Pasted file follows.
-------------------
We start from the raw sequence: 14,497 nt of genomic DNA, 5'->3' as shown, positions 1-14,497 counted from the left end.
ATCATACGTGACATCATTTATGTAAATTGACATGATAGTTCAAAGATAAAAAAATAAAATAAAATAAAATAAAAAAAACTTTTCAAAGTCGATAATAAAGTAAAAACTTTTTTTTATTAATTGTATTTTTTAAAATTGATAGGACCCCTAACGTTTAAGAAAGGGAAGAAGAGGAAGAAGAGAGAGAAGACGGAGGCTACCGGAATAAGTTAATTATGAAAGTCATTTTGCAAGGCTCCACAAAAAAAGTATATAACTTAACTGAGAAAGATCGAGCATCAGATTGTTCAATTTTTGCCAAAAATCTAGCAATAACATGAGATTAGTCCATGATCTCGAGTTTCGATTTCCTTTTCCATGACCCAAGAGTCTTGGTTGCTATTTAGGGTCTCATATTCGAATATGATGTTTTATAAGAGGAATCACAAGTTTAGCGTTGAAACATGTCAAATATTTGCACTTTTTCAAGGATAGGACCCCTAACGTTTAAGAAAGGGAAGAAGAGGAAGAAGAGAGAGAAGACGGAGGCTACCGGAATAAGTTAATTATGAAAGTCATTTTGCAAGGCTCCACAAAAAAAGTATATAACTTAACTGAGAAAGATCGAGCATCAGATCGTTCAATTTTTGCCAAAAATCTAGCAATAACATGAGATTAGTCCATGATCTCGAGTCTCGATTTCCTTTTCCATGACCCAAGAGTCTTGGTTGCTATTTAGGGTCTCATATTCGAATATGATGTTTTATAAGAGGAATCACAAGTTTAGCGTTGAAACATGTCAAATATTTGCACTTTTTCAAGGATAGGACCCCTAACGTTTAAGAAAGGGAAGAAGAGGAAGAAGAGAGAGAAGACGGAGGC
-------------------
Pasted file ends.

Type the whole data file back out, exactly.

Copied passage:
We start from the raw sequence: 14,497 nt of genomic DNA, 5'->3' as shown, positions 1-14,497 counted from the left end.
ATCATACGTGACATCATTTATGTAAATTGACATGATAGTTCAAAGATAAAAAAATAAAATAAAATAAAATAAAAAAAACTTTTCAAAGTCGATAATAAAGTAAAAACTTTTTTTTATTAATTGTATTTTTTAAAATTGATAGGACCCCTAACGTTTAAGAAAGGGAAGAAGAGGAAGAAGAGAGAGAAGACGGAGGCTACCGGAATAAGTTAATTATGAAAGTCATTTTGCAAGGCTCCACAAAAAAAGTATATAACTTAACTGAGAAAGATCGAGCATCAGATTGTTCAATTTTTGCCAAAAATCTAGCAATAACATGAGATTAGTCCATGATCTCGAGTTTCGATTTCCTTTTCCATGACCCAAGAGTCTTGGTTGCTATTTAGGGTCTCATATTCGAATATGATGTTTTATAAGAGGAATCACAAGTTTAGCGTTGAAACATGTCAAATATTTGCACTTTTTCAAGGATAGGACCCCTAACGTTTAAGAAAGGGAAGAAGAGGAAGAAGAGAGAGAAGACGGAGGCTACCGGAATAAGTTAATTATGAAAGTCATTTTGCAAGGCTCCACAAAAAAAGTATATAACTTAACTGAGAAAGATCGAGCATCAGATCGTTCAATTTTTGCCAAAAATCTAGCAATAACATGAGATTAGTCCATGATCTCGAGTCTCGATTTCCTTTTCCATGACCCAAGAGTCTTGGTTGCTATTTAGGGTCTCATATTCGAATATGATGTTTTATAAGAGGAATCACAAGTTTAGCGTTGAAACATGTCAAATATTTGCACTTTTTCAAGGATAGGACCCCTAACGTTTAAGAAAGGGAAGAAGAGGAAGAAGAGAGAGAAGACGGAGGC